by Hope Madden
History repeats itself. This often frustrating, even tragic theme has powered many films and documentaries over the years, including Nanni Moretti’s Santiago, Italia.
An account of Chile’s 1973 military coup, Santiago, Italia approaches its history with a fascinating, character-driven approach. An opening news footage montage sets the stage—no timeline or voiceover narration detail events for you.
The people of Chile democratically elect a socialist president. Chileans are excited and hopeful. Big business and the military is not. Planes fly low over the city. Bombs drop. Hope turns to terror.
Moretti, 6-time nominee and 2001 winner of the Palme d’Or, isn’t exactly known as a documentarian. His instincts as a storyteller supersede, even complement, his disregard for the standard practice of documentary. The result is a slice of global, political, human life that bristles with passion and indignation.
Moretti’s main characters are a handful of Chilean exiles, persecuted and, in several cases, tortured for their political views and later exiled to Italy. As moving as it is to see emotion sneak up on someone remembering a moment now nearly fifty years old, witnessing someone recount their own torture with such a clear eye and lack of emotion is even more unsettling.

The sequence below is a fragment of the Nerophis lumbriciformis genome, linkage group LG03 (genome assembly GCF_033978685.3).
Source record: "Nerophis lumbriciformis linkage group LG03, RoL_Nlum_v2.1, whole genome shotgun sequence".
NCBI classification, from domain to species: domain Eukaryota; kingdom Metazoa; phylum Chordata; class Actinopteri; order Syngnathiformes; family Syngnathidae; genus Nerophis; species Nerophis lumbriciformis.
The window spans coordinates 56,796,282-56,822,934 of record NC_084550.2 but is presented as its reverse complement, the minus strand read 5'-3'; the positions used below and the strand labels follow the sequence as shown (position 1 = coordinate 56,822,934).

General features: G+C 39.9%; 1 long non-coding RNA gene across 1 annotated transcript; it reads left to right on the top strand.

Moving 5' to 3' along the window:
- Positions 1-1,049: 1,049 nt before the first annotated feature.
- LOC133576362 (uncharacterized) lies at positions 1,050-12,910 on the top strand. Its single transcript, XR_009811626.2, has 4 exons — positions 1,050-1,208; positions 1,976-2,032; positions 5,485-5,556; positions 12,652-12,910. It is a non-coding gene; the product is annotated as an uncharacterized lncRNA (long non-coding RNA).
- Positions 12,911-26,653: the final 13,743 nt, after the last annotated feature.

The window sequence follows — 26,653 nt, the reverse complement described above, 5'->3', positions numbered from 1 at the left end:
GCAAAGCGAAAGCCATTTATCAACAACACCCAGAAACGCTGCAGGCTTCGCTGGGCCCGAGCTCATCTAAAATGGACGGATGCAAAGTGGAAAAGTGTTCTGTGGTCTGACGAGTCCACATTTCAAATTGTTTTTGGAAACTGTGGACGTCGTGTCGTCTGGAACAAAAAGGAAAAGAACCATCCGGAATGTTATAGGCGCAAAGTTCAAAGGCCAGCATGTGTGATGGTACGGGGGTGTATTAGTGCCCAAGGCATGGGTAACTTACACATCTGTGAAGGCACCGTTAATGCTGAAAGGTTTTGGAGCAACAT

The filmmaker spends time with former military as well. Among others, he interviews imprisoned war criminal Raul Iturriaga, who believes the two sides should just forgive and forget. Irked at the direction the interview takes, Iturriaga challenges Moretti’s impartiality.
Moretti corrects him.
“Yo no soy imparcial.”
And why should he be? With Santiago, Italy, Moretti recounts a story of two countries bound by a common desire for freedom from tyranny. As he sees that history replay itself once again, he believes that this is a story that bears repeating.